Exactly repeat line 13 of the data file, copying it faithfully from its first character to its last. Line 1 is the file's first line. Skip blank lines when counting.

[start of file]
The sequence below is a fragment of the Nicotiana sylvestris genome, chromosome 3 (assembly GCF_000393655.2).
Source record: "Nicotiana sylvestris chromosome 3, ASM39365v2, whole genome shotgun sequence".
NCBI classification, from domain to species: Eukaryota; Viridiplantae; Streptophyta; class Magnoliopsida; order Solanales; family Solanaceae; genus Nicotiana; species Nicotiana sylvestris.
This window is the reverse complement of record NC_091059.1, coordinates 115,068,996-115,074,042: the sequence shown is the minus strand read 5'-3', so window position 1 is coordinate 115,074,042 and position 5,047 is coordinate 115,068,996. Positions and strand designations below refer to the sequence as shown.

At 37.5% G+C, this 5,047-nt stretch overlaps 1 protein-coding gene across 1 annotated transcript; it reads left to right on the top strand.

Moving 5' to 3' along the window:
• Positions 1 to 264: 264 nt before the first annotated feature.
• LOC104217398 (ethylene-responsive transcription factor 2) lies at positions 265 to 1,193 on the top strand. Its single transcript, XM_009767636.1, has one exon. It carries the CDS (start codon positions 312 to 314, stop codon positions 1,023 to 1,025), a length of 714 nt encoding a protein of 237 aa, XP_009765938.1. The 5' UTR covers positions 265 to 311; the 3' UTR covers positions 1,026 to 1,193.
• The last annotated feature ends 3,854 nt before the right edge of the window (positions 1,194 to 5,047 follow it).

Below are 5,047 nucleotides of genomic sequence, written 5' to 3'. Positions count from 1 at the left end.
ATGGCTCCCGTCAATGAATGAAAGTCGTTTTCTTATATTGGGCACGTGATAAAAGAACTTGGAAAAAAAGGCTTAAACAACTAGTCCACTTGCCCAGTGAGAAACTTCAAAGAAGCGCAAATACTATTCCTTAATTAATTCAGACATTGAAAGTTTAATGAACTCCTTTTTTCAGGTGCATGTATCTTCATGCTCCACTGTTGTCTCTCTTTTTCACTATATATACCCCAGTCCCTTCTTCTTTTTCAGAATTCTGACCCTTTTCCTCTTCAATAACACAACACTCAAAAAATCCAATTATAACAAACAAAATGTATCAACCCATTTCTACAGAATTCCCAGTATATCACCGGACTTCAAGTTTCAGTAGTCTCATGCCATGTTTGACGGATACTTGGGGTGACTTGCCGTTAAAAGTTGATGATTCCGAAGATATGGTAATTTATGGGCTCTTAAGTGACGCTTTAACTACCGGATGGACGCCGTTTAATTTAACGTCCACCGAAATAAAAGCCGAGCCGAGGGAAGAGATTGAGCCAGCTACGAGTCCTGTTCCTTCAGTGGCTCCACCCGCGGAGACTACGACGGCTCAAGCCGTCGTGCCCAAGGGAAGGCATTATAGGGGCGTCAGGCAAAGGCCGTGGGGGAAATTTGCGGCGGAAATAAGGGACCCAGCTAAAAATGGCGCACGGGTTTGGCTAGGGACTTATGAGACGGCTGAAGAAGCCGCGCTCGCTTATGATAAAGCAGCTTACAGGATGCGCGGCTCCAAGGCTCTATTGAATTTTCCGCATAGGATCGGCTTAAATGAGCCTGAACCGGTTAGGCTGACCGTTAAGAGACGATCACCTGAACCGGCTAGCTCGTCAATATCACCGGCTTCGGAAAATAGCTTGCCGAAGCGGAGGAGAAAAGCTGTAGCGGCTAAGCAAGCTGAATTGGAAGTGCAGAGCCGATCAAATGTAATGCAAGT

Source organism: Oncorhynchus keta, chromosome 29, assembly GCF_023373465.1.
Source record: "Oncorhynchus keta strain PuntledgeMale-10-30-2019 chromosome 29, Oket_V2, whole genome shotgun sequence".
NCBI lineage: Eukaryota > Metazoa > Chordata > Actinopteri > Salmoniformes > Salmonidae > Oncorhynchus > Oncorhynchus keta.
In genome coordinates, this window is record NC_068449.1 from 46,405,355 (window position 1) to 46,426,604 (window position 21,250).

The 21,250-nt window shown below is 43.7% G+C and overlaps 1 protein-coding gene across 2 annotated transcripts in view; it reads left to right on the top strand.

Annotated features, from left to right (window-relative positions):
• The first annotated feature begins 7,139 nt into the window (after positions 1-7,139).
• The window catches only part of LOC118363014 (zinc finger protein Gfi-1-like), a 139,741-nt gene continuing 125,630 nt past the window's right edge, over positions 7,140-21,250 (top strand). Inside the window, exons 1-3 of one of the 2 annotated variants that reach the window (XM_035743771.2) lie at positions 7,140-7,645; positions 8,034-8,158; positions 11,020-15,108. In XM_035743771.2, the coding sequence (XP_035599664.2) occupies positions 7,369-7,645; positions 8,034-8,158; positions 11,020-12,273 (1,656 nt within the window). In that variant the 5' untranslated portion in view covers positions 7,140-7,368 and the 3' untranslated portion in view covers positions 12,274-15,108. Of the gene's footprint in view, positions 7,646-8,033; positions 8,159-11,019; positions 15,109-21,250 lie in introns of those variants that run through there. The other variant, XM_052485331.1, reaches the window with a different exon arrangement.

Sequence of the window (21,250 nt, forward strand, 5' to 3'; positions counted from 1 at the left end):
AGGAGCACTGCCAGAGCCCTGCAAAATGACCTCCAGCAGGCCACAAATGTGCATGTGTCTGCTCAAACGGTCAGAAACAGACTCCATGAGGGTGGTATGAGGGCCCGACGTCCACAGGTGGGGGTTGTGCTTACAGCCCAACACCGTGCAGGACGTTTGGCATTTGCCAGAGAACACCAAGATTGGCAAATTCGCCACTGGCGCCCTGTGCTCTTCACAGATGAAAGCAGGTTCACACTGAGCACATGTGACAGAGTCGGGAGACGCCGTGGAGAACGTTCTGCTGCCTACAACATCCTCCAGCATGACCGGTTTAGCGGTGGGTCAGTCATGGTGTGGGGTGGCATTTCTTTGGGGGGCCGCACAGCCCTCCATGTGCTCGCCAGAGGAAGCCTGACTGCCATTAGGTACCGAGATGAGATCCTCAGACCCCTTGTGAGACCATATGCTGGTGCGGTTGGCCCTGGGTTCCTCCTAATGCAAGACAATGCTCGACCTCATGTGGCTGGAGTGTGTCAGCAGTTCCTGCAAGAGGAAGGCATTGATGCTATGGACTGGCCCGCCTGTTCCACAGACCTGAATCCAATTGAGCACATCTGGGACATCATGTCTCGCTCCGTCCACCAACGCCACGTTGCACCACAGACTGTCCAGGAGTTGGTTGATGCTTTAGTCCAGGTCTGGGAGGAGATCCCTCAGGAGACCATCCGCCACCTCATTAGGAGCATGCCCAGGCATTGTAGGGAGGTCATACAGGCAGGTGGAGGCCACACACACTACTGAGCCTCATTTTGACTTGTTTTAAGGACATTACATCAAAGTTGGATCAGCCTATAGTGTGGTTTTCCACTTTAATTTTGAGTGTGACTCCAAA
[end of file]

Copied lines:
Source record: "Oncorhynchus keta strain PuntledgeMale-10-30-2019 chromosome 29, Oket_V2, whole genome shotgun sequence".